Dog Tail Communication

Did you know dogs communicate with their tail? A wag can mean many things – an aggressive dog may wag their tail, but it will be held high and moving rapidly. A playful dog will also hold his tail high, but it will be waging in big arches from side to side. Meanwhile, a dog that is afraid will hold his tail low and may wag it stiffly back and forth. Being aware of this can be helpful while walking, in training, and during interactions with other dogs.

Cool Dog Facts

With the countless sizes, colors, and personalities of dogs, there are just as many cool facts to go along with them. Below are a few facts that may catch you by surprise!

  1. “It’s rumored that, at the end of the Beatles song, ‘A Day in the Life’, Paul McCartney recorded an ultrasonic whistle, audible only to dogs, just for his Shetland Sheepdog.”
  2. “Dogs and humans have the same type of slow wave sleep (SWS) and rapid eye movement (REM) and during this REM stage dogs can dream. The twitching and paw movements that occur during their sleep are signs that your pet is dreaming”
  3. “Dogs have three eyelids, an upper lid, a lower lid and the third lid, called a nictitating membrane or “haw,” which helps keep the eye moist and protected.”
  4. “A dog’s normal temperature is between 101 and 102.5 degrees Fahrenheit.”
  5. “There are more than a dozen separate muscles that control a dog’s ear movements.”

For more cool facts check out‘s list of 25 Cool Dog Facts!

Your Pet’s Wellness

Here a few tips to keep their health in check!

  • Keep up with regular visits to the vet

Take your pet to the veterinarian at least once a year for wellness exams. Regular checkups can ensure your pet is up to date on vaccines and can help detect underlying health problems.

  • Brush your pet’s hair and clip their nails

The brush you need depends on the breed of cat or dog you have. It is also important to remember to clip your pet’s nails. This will prevent injury to their feet and to surfaces in your home. If you can hear your pet’s nails clicking on the floor, it’s a sign they are too long.

  • Brush your pet’s teeth

Keeping your pet’s dental care up to date is one of the most important things you can do for them. A healthy mouth promotes overall wellness. To introduce your pet to brushing their teeth, start slowly and ease your way into it. Stop in and visit us for tips on how to brush their teeth.

  • Provide proper exercise

Exercise is important to maintain a healthy body weight and stay strong. The amount of exercise your pet needs depends on their weight, age, and breed. For dogs, take them along on your favorite outdoor activity. For cats, try testing out a jungle gym or laser pointers.

      • Focus on proper nutrition

Feeding your pet proper nutrition is extremely important. Ask your veterinarian what food is best for their breed, age, and size. Keep your pet’s diet consistent to avoid upsetting their stomach.


Click here to check out our Online Store for other methods of maintaining you pet’s wellness.

Senior Pet Tips

As dogs and cats age into their senior years, it’s important to keep an eye on their evolving health needs. A dog or cat can be considered a senior at the age of  seven (7) years. Some large breed dogs are considered a senior age at six (6) years old. Diet, exercise regime, and energy level are some of the most noticeable things that start to deteriorate as a dog ages. Dental disease can also be a common problem, so it’s important to continue to visit us for yearly dental exams. Dental disease in dogs can start as early as two years old.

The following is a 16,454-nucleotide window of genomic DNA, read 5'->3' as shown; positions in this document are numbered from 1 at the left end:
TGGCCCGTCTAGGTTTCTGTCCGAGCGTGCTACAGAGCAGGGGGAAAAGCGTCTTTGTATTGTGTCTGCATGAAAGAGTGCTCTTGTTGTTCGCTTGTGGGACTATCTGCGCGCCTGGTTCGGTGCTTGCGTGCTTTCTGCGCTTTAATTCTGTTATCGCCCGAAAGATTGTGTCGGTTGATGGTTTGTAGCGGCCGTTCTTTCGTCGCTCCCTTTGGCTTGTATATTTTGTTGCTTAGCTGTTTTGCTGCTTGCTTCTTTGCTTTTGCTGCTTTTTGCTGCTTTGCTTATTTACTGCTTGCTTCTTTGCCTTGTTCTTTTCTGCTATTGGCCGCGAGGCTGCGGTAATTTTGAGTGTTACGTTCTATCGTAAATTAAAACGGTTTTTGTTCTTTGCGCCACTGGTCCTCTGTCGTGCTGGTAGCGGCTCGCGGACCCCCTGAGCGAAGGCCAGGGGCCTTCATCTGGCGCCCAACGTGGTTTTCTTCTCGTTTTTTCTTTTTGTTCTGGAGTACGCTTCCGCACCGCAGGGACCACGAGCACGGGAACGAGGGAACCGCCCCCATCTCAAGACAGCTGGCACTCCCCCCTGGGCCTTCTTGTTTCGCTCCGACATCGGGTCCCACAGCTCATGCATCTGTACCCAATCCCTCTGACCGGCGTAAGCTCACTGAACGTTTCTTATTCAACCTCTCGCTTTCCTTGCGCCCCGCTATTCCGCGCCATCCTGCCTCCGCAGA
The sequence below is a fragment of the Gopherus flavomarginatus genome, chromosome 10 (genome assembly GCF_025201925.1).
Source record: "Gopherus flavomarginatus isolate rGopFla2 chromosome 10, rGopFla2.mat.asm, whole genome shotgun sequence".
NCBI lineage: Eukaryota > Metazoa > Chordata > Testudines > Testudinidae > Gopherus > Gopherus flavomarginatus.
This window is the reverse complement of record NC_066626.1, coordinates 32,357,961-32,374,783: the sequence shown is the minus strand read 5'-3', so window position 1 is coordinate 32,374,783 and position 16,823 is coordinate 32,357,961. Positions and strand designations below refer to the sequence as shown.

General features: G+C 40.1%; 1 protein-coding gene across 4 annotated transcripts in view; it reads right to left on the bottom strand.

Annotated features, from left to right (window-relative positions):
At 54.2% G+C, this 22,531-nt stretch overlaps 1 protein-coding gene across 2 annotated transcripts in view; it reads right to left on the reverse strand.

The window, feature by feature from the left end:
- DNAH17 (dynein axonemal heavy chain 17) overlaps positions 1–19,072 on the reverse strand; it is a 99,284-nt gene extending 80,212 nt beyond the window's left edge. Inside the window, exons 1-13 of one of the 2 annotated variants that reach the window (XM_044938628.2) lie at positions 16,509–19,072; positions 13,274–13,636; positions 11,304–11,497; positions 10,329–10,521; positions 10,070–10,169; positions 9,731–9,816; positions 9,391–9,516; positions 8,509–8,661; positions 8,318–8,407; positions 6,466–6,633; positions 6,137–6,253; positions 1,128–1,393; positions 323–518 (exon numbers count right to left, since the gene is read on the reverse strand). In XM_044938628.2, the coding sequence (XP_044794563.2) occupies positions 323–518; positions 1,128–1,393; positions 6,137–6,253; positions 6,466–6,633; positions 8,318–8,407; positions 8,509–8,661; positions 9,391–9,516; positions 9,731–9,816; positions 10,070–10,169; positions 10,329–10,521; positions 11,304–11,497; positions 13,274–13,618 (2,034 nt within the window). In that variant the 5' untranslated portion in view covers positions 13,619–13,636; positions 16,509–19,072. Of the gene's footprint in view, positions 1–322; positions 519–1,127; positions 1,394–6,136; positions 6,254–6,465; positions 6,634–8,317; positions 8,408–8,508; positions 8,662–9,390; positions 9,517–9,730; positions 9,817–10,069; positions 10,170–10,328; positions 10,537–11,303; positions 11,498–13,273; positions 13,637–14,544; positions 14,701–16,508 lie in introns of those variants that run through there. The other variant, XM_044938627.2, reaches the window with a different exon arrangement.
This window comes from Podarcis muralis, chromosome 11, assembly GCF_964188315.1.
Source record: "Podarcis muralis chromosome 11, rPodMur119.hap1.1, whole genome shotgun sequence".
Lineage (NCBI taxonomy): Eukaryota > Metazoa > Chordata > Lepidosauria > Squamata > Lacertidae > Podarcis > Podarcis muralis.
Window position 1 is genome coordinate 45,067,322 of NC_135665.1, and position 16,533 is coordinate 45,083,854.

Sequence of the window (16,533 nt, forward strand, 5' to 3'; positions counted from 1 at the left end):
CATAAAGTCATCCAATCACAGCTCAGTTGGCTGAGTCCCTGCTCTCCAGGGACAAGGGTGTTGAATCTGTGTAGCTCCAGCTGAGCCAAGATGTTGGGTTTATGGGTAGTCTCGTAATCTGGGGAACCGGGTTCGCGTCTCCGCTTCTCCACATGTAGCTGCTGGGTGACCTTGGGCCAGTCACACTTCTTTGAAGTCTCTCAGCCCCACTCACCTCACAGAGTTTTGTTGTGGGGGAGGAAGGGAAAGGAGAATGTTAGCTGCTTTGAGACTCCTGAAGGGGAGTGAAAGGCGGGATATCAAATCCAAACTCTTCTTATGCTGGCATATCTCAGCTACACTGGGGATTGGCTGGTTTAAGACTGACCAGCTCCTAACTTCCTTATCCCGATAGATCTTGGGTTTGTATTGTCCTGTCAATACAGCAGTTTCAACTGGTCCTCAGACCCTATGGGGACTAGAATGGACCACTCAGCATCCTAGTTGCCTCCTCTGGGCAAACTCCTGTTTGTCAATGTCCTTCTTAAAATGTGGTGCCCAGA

Schedule wellness exams: Regular wellness exams should be scheduled for your senior pet once every six (6) months. Wellness exams can help detect any illnesses early on, and promote your pet’s overall health. It is also recommended to conduct a baseline laboratory test that can help monitor any changes in your pet’s health.

Exercise: Even though your pet may seem to have less energy than in their younger years, it’s important to keep them active to prevent obesity. Provide them with the proper exercise needed for their age, breed, and weight. Consult us for recommended exercise.

Keep nutrition in check: Proper nutrition plays an important role in your senior pet’s life. If your pet is suffering from heart disease, kidney disease, or digestive issues, make sure to speak with us to help determine what diet will best suit their needs.

Make senior pets comfortable: While keeping your senior pet comfortable is essential for their happiness and well-being, adjusting your home temperatures can help regulate their internal body temperature. Older pets are more sensitive to changes in heat and extreme temperatures. Be sure to protect them from outdoor temperatures such as overheating and hypothermia.


Click here to schedule a Wellness Exam!

Rabies Prevention

Rabies is a very serious disease that can have devastating effects on you and your pet. The easiest way to maintain your pet’s safety is to regularly visit your veterinarian and be sure their rabies vaccinations are up-to-date.

Although wild animals are more likely to be rabid than domestic animals, it is still vital to keep a close eye on your pets when they are outdoors. This becomes especially true when you live in or near a wooded area where wildlife is closer.

To learn more about rabies prevention visit